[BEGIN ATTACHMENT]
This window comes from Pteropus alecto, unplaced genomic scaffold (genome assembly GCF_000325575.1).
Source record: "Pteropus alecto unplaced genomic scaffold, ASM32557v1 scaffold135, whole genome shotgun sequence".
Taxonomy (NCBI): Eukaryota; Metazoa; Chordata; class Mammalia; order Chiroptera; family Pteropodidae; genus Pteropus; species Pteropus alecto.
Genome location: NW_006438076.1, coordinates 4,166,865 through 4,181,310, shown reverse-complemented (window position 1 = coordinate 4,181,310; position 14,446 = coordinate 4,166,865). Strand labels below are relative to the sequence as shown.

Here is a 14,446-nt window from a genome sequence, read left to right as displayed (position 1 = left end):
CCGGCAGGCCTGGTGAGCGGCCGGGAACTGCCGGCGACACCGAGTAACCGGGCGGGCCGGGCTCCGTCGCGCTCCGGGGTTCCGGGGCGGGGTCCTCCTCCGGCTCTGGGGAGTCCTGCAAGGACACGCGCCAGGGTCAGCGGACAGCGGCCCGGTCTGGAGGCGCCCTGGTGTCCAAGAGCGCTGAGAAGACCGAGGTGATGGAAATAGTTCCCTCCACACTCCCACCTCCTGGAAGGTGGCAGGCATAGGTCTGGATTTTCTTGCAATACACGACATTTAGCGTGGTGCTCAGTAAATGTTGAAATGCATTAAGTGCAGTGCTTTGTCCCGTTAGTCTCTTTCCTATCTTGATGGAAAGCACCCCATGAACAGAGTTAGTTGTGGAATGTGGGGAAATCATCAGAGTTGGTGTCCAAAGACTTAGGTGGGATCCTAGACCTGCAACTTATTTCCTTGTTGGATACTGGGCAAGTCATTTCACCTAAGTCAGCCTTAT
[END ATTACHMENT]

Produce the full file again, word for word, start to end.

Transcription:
This window comes from Pteropus alecto, unplaced genomic scaffold (genome assembly GCF_000325575.1).
Source record: "Pteropus alecto unplaced genomic scaffold, ASM32557v1 scaffold135, whole genome shotgun sequence".
Taxonomy (NCBI): Eukaryota; Metazoa; Chordata; class Mammalia; order Chiroptera; family Pteropodidae; genus Pteropus; species Pteropus alecto.
Genome location: NW_006438076.1, coordinates 4,166,865 through 4,181,310, shown reverse-complemented (window position 1 = coordinate 4,181,310; position 14,446 = coordinate 4,166,865). Strand labels below are relative to the sequence as shown.

Here is a 14,446-nt window from a genome sequence, read left to right as displayed (position 1 = left end):
CCGGCAGGCCTGGTGAGCGGCCGGGAACTGCCGGCGACACCGAGTAACCGGGCGGGCCGGGCTCCGTCGCGCTCCGGGGTTCCGGGGCGGGGTCCTCCTCCGGCTCTGGGGAGTCCTGCAAGGACACGCGCCAGGGTCAGCGGACAGCGGCCCGGTCTGGAGGCGCCCTGGTGTCCAAGAGCGCTGAGAAGACCGAGGTGATGGAAATAGTTCCCTCCACACTCCCACCTCCTGGAAGGTGGCAGGCATAGGTCTGGATTTTCTTGCAATACACGACATTTAGCGTGGTGCTCAGTAAATGTTGAAATGCATTAAGTGCAGTGCTTTGTCCCGTTAGTCTCTTTCCTATCTTGATGGAAAGCACCCCATGAACAGAGTTAGTTGTGGAATGTGGGGAAATCATCAGAGTTGGTGTCCAAAGACTTAGGTGGGATCCTAGACCTGCAACTTATTTCCTTGTTGGATACTGGGCAAGTCATTTCACCTAAGTCAGCCTTAT